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Is there any Italian food that does not contain garlic, fresh or otherwise (well, except maybe desserts)? Not in our house anyway. I am personally opposed to those teensy little dried-up so-called garlic heads I see in so many grocery stores these days! My personal choice is a large fresh hardneck head of garlic with between 6 and 10 large cloves that are ultra-fragrant, crispy-fresh, and easy to peel. I am also opposed to those jars, large or small, of "fresh minced garlic" that isn't so fresh and certainly with little really fresh flavor. Also, I use very sparingly garlic salt, garlic powder, granulated garlic---whatever---it depends on the dish.
So do yourself a favor and buy really fresh---even if you have to order it like I do, since I'm in a very rural area. Here is where I get mine---at The Garlic Store---where the choices are myriad hardnecks, softnecks, elephant, etc. and most of it is organically grown. Yah, it's expensive in comparison, but my dinner is worth it---how about yours? Click here for the Garlic Store. My favorites are Russian Giant, Siberian, Music, Italian Red, Rocambole
There is pasta, and then there is pasta. If you are very particular about your brands of pasta, that is fine with me. There are quite a few excellent imports that will cost you big $$; then there are American companies now selling all sorts of "gourmet" pastas, low-carb pastas, etc. also costing big $$. Personally, I stay away from cheap store brands and stick with Barilla or Ronzoni for everyday use. I also love the fresh pastas you can now find in the grocer's deli or dairy sections, especially fettuccini, ravioli and tortellini.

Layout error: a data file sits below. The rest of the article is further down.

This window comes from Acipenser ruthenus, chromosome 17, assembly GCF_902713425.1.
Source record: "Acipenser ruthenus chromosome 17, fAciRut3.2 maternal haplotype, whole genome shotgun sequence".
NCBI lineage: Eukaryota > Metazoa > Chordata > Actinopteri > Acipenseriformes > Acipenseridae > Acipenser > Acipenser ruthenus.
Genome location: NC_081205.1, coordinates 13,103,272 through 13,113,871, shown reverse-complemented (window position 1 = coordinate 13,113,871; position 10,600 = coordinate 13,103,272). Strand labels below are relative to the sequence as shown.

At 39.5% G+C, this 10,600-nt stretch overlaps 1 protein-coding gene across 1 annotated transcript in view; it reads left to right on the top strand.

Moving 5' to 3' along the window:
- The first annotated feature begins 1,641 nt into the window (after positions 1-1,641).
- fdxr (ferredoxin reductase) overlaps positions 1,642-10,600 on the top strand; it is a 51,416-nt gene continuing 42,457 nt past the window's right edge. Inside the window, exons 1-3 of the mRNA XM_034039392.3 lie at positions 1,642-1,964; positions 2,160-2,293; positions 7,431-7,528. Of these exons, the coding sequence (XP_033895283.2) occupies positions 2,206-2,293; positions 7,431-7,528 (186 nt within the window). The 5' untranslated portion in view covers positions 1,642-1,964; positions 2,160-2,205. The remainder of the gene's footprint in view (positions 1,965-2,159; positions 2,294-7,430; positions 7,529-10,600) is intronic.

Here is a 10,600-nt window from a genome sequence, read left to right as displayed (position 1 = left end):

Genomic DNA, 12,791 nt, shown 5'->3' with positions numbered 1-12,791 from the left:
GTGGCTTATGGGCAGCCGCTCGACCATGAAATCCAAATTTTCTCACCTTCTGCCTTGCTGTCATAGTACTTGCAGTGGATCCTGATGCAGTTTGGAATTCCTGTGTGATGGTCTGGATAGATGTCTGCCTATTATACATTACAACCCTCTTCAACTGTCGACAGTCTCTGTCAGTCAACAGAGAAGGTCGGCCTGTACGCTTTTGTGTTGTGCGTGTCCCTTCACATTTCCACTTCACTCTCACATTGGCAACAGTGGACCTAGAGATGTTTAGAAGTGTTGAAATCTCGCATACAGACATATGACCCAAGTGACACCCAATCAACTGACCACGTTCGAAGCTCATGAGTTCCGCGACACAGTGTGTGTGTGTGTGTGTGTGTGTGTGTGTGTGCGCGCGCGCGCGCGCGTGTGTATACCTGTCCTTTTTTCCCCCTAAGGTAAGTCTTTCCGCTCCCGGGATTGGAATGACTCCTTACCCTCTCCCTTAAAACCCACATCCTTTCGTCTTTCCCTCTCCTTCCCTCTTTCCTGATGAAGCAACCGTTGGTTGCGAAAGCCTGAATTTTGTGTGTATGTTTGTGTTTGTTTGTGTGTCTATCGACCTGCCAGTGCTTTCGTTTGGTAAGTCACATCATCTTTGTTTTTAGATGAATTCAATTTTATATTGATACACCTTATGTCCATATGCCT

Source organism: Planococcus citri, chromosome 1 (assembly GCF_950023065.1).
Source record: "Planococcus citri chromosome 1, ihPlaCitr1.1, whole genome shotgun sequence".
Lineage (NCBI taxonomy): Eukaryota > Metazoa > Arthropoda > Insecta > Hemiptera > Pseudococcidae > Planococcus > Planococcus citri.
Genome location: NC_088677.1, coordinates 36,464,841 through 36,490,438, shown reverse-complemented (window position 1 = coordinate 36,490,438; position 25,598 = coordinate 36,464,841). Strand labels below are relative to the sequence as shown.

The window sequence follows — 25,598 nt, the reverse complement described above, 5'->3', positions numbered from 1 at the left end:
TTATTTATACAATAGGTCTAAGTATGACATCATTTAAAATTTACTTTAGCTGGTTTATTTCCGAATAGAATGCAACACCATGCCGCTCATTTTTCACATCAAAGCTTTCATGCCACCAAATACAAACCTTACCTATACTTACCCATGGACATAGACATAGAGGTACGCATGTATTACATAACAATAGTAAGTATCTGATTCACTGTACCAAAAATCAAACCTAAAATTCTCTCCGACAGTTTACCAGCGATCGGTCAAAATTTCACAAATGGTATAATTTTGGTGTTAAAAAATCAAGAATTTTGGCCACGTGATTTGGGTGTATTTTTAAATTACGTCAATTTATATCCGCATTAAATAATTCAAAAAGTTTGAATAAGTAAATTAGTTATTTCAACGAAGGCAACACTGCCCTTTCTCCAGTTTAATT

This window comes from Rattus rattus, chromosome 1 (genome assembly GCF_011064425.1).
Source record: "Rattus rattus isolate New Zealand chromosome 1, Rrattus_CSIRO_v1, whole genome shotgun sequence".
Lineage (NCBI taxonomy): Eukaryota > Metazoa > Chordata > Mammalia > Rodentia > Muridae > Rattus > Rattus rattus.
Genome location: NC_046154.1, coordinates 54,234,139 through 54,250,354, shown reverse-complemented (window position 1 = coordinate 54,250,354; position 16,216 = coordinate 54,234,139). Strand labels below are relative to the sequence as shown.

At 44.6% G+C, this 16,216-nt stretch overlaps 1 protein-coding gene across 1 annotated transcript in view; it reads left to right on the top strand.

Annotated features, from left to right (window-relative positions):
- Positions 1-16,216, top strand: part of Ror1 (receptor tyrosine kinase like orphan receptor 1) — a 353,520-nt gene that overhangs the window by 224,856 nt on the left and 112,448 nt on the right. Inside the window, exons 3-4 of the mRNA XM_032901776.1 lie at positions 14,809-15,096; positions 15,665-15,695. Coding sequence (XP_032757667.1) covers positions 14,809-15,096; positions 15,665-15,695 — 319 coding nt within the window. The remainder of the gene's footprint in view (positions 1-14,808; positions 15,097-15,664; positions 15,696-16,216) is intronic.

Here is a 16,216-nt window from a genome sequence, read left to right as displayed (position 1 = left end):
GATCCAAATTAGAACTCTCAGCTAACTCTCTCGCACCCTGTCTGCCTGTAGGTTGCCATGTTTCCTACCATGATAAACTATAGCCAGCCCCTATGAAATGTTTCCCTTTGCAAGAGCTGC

If you are brave enough and make your own pastas, complete with the machine, etc. I sing your praises. I am not yet that brave and haven't blown the $$ on a machine!.
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There is no really good substitute for fresh herbs in cooking, except in some long-simmered sauces where the dried herbs lend a milder longer-lasting flavor without becoming bitter. Whether you are a gardener or just a grocery shopper, for Italian cooking you should keep on hand a fresh supply of Rosemary, Oregano, Thyme and Sage--and don't forget the flat-leaf Italian parsley.
If you are converting measurments in a recipe from fresh herbs to dried, or vice versa, remember that the dried herbs yield more concentrated flavors than the fresh. It takes more fresh herbs than dried; thus, 1/4 cup chopped fresh oregano would convert to about 1 tablespoon dried oregano or less. It's better to err on the lesser side and adjust seasoning toward the end of preparation of the dish.